• 55.9.2.1 To Run the phonebilling Example Application Using NetBeans IDE
        • 55.9.2.2 To Run the phonebilling Example Application Using Maven
    • 55.10 Further Information about Batch Processing
  • 56 Concurrency Utilities for Java EE
    • 56.1 Concurrency Basics
      • 56.1.1 Threads and Processes
    • 56.2 Main Components of the Concurrency Utilities
    • 56.3 Concurrency and Transactions
    • 56.4 Concurrency and Security
    • 56.5 The jobs Concurrency Example
      • 56.5.1 Running the jobs Example
        • 56.5.1.1 To Configure GlassFish Server for the Basic Concurrency Example
        • 56.5.1.2 To Build, Package, and Deploy the jobs Example Using NetBeans IDE
        • 56.5.1.3 To Build, Package, and Deploy the jobs Example Using Maven
        • 56.5.1.4 To Run the jobs Example and Submit Jobs with Low Priority
        • 56.5.1.5 To Run the jobs Example and Submit Jobs with High Priority
    • 56.6 The taskcreator Concurrency Example
      • 56.6.1 Running the taskcreator Example
        • 56.6.1.1 To Build, Package, and Deploy the taskcreator Example Using NetBeans IDE
        • 56.6.1.2 To Build, Package, and Deploy the taskcreator Example Using Maven
        • 56.6.1.3 To Run the taskcreator Example
    • 56.7 Further Information about the Concurrency Utilities
  • Part XII Case Studies
  • 57 Duke's Bookstore Case Study Example
    • 57.1 Design and Architecture of Duke's Bookstore
    • 57.2 The Duke's Bookstore Interface
      • 57.2.1 The Book Java Persistence API Entity
      • 57.2.2 Enterprise Beans Used in Duke's Bookstore
      • 57.2.3 Facelets Pages and Managed Beans Used in Duke's Bookstore
      • 57.2.4 Custom Components and Other Custom Objects Used in Duke's Bookstore
      • 57.2.5 Properties Files Used in Duke's Bookstore
      • 57.2.6 Deployment Descriptors Used in Duke's Bookstore
    • 57.3 Running the Duke's Bookstore Case Study Application
      • 57.3.1 To Build and Deploy Duke's Bookstore Using NetBeans IDE
      • 57.3.2 To Build and Deploy Duke's Bookstore Using Maven
      • 57.3.3 To Run Duke's Bookstore
  • 58 Duke's Tutoring Case Study Example
    • 58.1 Design and Architecture of Duke's Tutoring
    • 58.2 Main Interface
      • 58.2.1 Java Persistence API Entities Used in the Main Interface
      • 58.2.2 Enterprise Beans Used in the Main Interface
      • 58.2.3 WebSocket Endpoint Used in the Main Interface
      • 58.2.4 Facelets Files Used in the Main Interface
      • 58.2.5 Helper Classes Used in the Main Interface
      • 58.2.6 Properties Files
      • 58.2.7 Deployment Descriptors Used in Duke's Tutoring
    • 58.3 Administration Interface
      • 58.3.1 Enterprise Beans Used in the Administration Interface
      • 58.3.2 Facelets Files Used in the Administration Interface
      • 58.3.3 CDI Managed Beans Used in the Administration Interface
      • 58.3.4 Helper Classes Used in the Administration Interface
    • 58.4 Running the Duke's Tutoring Case Study Application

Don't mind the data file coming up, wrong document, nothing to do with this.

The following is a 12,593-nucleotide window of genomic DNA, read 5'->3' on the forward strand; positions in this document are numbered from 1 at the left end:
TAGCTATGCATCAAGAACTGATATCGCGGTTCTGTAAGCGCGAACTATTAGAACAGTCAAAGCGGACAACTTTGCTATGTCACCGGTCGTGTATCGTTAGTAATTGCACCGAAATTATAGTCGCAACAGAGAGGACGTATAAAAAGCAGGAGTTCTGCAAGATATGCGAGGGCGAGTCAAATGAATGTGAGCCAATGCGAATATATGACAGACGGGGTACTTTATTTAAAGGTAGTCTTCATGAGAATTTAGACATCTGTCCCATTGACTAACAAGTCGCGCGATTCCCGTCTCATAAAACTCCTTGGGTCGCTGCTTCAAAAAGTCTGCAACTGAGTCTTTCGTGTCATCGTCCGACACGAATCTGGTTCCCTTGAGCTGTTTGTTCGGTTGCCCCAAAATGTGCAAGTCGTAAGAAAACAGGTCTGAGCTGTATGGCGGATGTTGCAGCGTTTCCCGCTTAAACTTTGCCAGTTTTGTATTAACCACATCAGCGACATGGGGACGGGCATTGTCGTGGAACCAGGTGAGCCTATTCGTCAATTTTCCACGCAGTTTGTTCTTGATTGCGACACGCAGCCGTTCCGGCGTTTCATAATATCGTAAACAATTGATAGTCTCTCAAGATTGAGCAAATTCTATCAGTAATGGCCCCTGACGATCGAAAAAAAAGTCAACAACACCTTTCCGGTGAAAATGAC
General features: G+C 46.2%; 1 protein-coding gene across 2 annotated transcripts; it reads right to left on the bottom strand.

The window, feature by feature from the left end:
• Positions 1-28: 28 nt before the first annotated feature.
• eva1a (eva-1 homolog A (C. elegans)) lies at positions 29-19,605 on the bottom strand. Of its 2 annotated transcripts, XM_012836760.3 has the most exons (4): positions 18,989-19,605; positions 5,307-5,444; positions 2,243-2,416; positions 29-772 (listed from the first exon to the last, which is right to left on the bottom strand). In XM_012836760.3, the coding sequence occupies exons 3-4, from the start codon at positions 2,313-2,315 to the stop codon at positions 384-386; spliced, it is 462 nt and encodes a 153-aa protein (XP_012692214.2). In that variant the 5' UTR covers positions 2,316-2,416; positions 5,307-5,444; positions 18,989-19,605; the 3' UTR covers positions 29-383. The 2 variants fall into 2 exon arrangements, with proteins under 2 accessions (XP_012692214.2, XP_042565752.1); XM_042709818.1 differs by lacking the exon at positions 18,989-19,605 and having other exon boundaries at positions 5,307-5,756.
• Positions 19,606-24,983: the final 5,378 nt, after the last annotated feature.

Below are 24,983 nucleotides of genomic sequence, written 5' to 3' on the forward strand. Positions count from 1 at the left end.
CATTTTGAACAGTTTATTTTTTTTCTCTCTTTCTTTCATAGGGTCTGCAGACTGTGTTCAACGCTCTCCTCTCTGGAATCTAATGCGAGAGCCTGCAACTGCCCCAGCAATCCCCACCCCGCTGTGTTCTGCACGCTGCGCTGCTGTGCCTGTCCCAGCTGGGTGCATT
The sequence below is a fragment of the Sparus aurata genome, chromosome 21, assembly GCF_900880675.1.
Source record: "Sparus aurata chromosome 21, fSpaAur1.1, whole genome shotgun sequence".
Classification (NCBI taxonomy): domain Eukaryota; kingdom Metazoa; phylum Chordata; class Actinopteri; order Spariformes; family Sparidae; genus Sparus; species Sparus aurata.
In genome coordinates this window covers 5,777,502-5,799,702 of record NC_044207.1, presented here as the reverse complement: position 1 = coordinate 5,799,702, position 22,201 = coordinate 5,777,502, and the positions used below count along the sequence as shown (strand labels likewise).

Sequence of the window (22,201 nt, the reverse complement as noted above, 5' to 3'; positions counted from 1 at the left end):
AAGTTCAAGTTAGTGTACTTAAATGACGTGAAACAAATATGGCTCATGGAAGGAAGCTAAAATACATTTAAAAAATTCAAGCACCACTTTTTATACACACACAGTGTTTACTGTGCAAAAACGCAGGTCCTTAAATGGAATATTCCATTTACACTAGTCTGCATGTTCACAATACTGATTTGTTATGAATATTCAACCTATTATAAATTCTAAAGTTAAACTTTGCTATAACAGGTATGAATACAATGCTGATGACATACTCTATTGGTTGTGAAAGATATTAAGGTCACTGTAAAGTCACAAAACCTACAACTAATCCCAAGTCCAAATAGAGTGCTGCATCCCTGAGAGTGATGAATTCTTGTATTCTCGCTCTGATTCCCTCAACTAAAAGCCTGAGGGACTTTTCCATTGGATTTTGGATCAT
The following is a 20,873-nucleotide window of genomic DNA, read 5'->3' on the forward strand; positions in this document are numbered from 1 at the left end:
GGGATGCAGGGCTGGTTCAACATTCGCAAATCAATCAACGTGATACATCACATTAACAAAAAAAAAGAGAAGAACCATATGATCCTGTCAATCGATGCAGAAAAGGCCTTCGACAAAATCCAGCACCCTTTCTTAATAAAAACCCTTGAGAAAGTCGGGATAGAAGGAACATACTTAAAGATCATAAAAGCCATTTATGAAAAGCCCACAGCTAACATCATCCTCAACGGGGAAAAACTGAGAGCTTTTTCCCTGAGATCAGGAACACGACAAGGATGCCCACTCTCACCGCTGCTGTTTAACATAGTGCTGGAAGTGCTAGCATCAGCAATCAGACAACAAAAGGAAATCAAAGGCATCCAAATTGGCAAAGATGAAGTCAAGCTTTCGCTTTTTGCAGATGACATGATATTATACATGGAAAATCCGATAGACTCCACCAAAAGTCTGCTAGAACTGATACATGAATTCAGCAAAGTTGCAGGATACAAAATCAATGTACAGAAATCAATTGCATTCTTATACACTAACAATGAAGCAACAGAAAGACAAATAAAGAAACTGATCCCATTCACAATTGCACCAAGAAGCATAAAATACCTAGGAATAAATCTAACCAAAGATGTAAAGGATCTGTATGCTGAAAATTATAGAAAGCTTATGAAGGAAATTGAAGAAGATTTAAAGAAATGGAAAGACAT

• 58.4.1 Running Duke's Tutoring
        • 58.4.1.1 To Build and Deploy Duke's Tutoring Using NetBeans IDE
        • 58.4.1.2 To Build and Deploy Duke's Tutoring Using Maven
        • 58.4.1.3 Using Duke's Tutoring
  • 59 Duke's Forest Case Study Example
    • 59.1 Design and Architecture of Duke's Forest
      • 59.1.1 The events Project
      • 59.1.2 The entities Project
      • 59.1.3 The dukes-payment Project
      • 59.1.4 The dukes-resources Project
      • 59.1.5 The Duke's Store Project
        • 59.1.5.1 Enterprise Beans Used in Duke's Store
        • 59.1.5.2 Facelets Files Used in the Main Interface of Duke's Store
        • 59.1.5.3 Facelets Files Used in the Administration Interface of Duke's Store
        • 59.1.5.4 Managed Beans Used in Duke's Store
        • 59.1.5.5 Helper Classes Used in Duke's Store
        • 59.1.5.6 Qualifiers Used in Duke's Store
        • 59.1.5.7 Event Handlers Used in Duke's Store
        • 59.1.5.8 Deployment Descriptors Used in Duke's Store
      • 59.1.6 The Duke's Shipment Project
        • 59.1.6.1 Enterprise Beans Used in Duke's Shipment
        • 59.1.6.2 Facelets Files Used in Duke's Shipment
        • 59.1.6.3 Managed Beans Used in Duke's Shipment
        • 59.1.6.4 Helper Class Used in Duke's Shipment
        • 59.1.6.5 Qualifier Used in Duke's Shipment
        • 59.1.6.6 Deployment Descriptors Used in Duke's Shipment
    • 59.2 Building and Deploying the Duke's Forest Case Study Application
      • 59.2.1 To Build and Deploy the Duke's Forest Application Using NetBeans IDE
      • 59.2.2 To Build and Deploy the Duke's Forest Application Using Maven
    • 59.3 Running the Duke's Forest Application
      • 59.3.1 To Register as a Duke's Store Customer
      • 59.3.2 To Purchase Products
      • 59.3.3 To Approve Shipment of a Product
      • 59.3.4 To Create a New Product
  • Index
    • Symbols
    • A
    • B
    • C
    • D
    • E
    • F
    • G
    • H
    • I
    • J
    • K
    • L
    • M
    • N
    • O
    • P
    • Q
    • R
    • S
    • T
    • U
    • V
    • W
    • X